December is a month of holidays, or as a popular song goes, “the most wonderful time of the year.” I tend to agree with this sentiment as I enter into the spirit of the season and experience the brilliant sights and sounds. It is a wonderful time, especially if we remember to celebrate with feelings of peace and good will, banish our harsh judgments and foolish prejudices, and remind ourselves of our interrelatedness with other people, sentient beings, and the natural environment that surrounds us.
In the United States, the most common celebrations are, of course, Christmas, Hanukkah, and Kwanzaa. But in the Japanese Buddhist tradition, we also observe Bodhi Day. On December 8, we recognize the day, 2,500 years ago, when the historical Buddha attained enlightenment. As he sat under a Bodhi tree, reaching down with his finger touching the earth, he awakened to an awesome awareness that everything in the entire universe is connected and removed himself from all the forms of anger, greed, and desire that cause suffering—and thus attained a state of perfect wisdom and compassion. It’s a good day to remember to adopt the tenets of the eightfold path in our daily lives and to feel gratitude for Shakyamuni and Amida Buddha’s compassion.
There is, however, a part of Bodhi Day that is a little sad for me because in order to attain enlightenment Shakyamuni had to essentially “kill” himself by negating all of his perceived truths. However, he experienced a “rebirth,” becoming the Buddha and understanding the universal truth of the dharma—the four noble truths and eightfold path. This is referred to as the turning of the wheel.
December is also a month of traditions and customs and gathering with family, friends, neighbors, and colleagues. When I was growing up, my parents operated a business in Hawaii, and at this time of year, my father always made a point to reduce his debts and to make courtesy calls to all the people who made our family business possible. I remember as a little boy I would accompany him on these visits, sometimes to places quite distant from our house, and we would get home very late. But regardless of the time and distance involved, these year-end calls were important to my father. It was deeply meaningful for him formally to say thank you for their help and patronage during the past year, and to reflect on the possibility, working together, of a better year to come.
I think of these visits when I reflect upon another element of this season, which is the custom of giving and receiving gifts. Exchanging gifts is a way of sharing our joy and expressing appreciation and affection to those who are close to us. But what if we don’t have the resources to buy presents? Does it mean that we cannot give anything? Absolutely not! I often forget that the most meaningful gifts are those with no monetary value at all.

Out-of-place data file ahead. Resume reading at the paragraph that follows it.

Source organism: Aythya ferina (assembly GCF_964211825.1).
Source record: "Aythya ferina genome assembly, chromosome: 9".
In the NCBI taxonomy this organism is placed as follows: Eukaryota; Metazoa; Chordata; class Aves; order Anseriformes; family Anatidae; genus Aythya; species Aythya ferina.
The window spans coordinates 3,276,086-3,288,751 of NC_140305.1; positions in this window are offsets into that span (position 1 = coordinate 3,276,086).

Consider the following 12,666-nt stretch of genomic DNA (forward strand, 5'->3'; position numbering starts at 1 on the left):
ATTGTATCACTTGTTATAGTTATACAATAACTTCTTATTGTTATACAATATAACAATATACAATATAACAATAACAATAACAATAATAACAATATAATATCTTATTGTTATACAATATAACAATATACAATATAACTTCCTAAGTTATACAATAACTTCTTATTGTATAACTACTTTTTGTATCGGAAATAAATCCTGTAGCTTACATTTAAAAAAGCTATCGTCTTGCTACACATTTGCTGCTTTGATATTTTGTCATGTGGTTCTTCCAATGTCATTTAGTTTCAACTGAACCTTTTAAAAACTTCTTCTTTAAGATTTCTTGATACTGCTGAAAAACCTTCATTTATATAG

This concept is embodied in dana [selfless giving], one of the six paramitas or transcendent actions or perfections followed on the path of enlightenment in Mahayana Buddhism. Dana cannot be measured in terms of financial value. Dana encompasses giving that has a positive impact, even if the gift is simply freely sharing something of yourself with genuine understanding, love, and compassion while expecting nothing in return. When we feel spiritually or emotionally down, a kind word, a gentle touch, or a simple smile—someone reaching out to express sympathy and understanding—is more valuable than an expensive object. It changes everything! It means that someone is recognized just as they are. During this time of giving, we should not place too much importance on material gifts; it’s our thoughts, words, and deeds that count. Sincere expressions of appreciation, praise, thanks, and an unexpected helping hand can be the most treasured gifts of all.
As we enter the holidays, we put aside our differences and warmly express our cheer and well wishes to all. As part of the spirit of the season, let’s remember the light of Amida Buddha. It’s like the sun that radiates innumerable rays of light outwardly toward everyone equally everywhere, sustaining us. The immeasurable light of Amida Buddha illuminates and permeates all worlds, reaching out and summoning us with the command of the primal vow to recite the Buddha’s name in gratitude.
Namo Amida Butsu
Upcoming Buddhist Holidays: Joya-e & Shusho-e
Joya-e means a Gathering on a Night to Dispel. The historical Buddha, Shakyamuni, taught that people have many faults, 108 of which are major. As we come to the end of another year, we gather at a service to reflect upon our imperfections and the vow to free ourselves from the bondage of samsara. The climax of the service is for each person to ring a bell, for a symbolic total of 108 times.
The following morning, we observe Shusho-e, which means a Gathering to Make Things Right. The Japanese have adopted this tradition in recognition that we can make things better when we realize that Amida Buddha is always guiding us and will never abandon us no matter how severe our faults may be. What better time to express gratitude to Buddha by coming together to recite the Buddha’s name. Our Joya-e service will be observed on New Year’s Eve. Shusho-e will be observed on New Year’s Day.
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